There has been a lot of chatter lately about the quality of 2D to 3D conversion. This criticism should be embraced and used as an impetus to improve, but it should not be misconstrued to suggest that 2D to 3D conversion has inherent quality deficits. Quality is controllable and many of the technical issues that can arise during conversion come from the lack of attention or scrutiny in the artistry of the technique.
The conversion process breaks down into 3 broad stages: roto/matte work, depth creation, and paint. During roto/matte work mattes are created for the major layers of depth. Usually, that means the layers have distinct separation in space. In simple CU's there may be a few as 3-4 major layers, but in more complex crowd shots there may be dozens of distinct layers. Depth creation can be achieved in a variety of ways, but it suffices to say that the goal is to create one or more new perspectives of the shot with the aid of geometry that approximates the objects in the scene. Paint work is necessary because the new perspective reveals background elements not captured by the camera. Background gaps must be filled with realistic imagery. Visual comfort can be affected when when any of these artistic stages are shortchanged.
A "rubber-sheet" effect is often observed when corners are cut to reduce the cost of conversion. This occurs when bypassing detailed matte and paint work, instead attempting to create depth with no distinct separation between elements. Without glasses it will appear that there is little separation between the left and right images, meaning the image will not look very blurry. In stereo these shots will appear unrealistic and the edges of foreground elements will wrap unnaturally back to the background, hence a "rubber-sheet" effect. In addition to this, smaller elements such as distant characters may reside at the same depth as closer characters. This approach usually does not achieve the expansive feel or accurate sense of the environment that is present in good 3D films.
Luminance-based 3D is another approach that can shortchange the viewer's perception of depth. This technique is often applied to elements such as flames or waves, bringing the lighter elements closer to the audience than the darker elements, or vice-versa. A 3D effect is created, but the results are often unrealistic and contradict the motion of that element. For example, the dark side of a wave may actually be closer than the light side or an explosion with smoke and fire may have dark and light shading that are actually at the same depth.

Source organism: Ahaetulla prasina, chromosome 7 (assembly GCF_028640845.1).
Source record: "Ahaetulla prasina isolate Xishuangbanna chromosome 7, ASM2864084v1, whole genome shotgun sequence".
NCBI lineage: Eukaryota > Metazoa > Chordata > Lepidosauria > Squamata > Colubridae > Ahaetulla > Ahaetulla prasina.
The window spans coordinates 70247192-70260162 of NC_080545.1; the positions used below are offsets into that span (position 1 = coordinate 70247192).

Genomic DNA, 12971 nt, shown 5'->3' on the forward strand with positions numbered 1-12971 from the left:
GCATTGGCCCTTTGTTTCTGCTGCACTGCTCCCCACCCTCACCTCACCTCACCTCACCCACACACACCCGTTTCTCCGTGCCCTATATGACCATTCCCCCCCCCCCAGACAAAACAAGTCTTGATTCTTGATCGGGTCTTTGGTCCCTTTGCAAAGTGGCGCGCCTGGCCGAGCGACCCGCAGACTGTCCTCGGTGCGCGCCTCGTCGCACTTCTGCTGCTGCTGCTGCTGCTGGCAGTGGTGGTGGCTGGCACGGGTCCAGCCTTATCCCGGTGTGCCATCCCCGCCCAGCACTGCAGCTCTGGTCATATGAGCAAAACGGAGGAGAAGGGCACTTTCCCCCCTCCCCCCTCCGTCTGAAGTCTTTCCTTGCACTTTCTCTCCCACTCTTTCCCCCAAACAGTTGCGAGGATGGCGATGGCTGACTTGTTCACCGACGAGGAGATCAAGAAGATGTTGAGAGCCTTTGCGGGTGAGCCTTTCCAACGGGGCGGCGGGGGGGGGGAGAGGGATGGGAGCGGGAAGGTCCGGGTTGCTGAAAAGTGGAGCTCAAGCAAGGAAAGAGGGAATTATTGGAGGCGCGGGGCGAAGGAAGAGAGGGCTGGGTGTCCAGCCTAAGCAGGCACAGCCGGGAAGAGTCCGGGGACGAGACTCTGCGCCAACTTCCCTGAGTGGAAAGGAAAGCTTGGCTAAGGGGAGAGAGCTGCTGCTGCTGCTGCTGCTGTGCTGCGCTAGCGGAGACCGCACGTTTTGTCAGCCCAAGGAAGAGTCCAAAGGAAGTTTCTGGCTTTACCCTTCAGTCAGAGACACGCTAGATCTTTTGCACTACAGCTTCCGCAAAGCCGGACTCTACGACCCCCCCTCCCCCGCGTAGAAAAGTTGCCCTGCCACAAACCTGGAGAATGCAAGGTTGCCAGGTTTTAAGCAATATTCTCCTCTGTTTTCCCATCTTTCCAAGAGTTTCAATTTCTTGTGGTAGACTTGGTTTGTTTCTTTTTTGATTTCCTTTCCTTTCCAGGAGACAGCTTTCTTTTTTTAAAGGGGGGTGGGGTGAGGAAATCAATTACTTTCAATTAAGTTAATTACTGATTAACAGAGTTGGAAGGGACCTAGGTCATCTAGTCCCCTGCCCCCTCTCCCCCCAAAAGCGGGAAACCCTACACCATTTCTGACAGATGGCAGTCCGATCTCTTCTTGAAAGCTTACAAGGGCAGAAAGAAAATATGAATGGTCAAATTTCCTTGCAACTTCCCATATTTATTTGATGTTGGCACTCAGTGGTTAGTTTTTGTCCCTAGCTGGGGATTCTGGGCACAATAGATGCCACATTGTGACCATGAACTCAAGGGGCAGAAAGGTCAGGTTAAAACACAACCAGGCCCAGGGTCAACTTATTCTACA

Other deficits in the depth process can be attributed to just plain inaccuracy. There are a variety of reasons for this, but most often it is due to the lack of detail when modeling scene depth, or inaccurate interpretation of the scene depth. If there is not enough detail in the model the scene will look overly simplistic and rough. If the interpretation of the depth is inaccurate the depth choices will conflict with the depth cues our brain gets from the overall image. For example, the size of characters in a shot tells us who is closer to the camera, or the depth of field can tell us what is close to the camera. Deficits in the depth process are most easily identified in stereo. However, it does take some practice see past the 2D image to understand what's wrong with the depth. Often it will just feel cheap, unnatural, or fake, leaving you trying to figure out what is wrong instead of being immersed in the story. A crane shot of a tree or foliage is often the easiest place to see depth issues. In 2D, a crane shot reveals which branch is closer just by its motion relative to the other branches. In 3D, the depth choices have to accurately compliment this motion. This can require hundreds of layers of depth. Another place to look for depth issues is at the edge of characters. Often the edge of a character will appear to roll-back unnaturally. This is due to inaccurately modeled or poorly matched-animated geometry. Acute stereo vision definitely helps to identify these issues, beyond seeing that something "just looks wrong". A practiced viewing technique can also help to "pop" these issues. When viewing a 3D shot, close one eye and then open it again. The scene will "pop" from 2D to 3D, and there may be areas that you'd expect to pop forward that don't, or vice versa.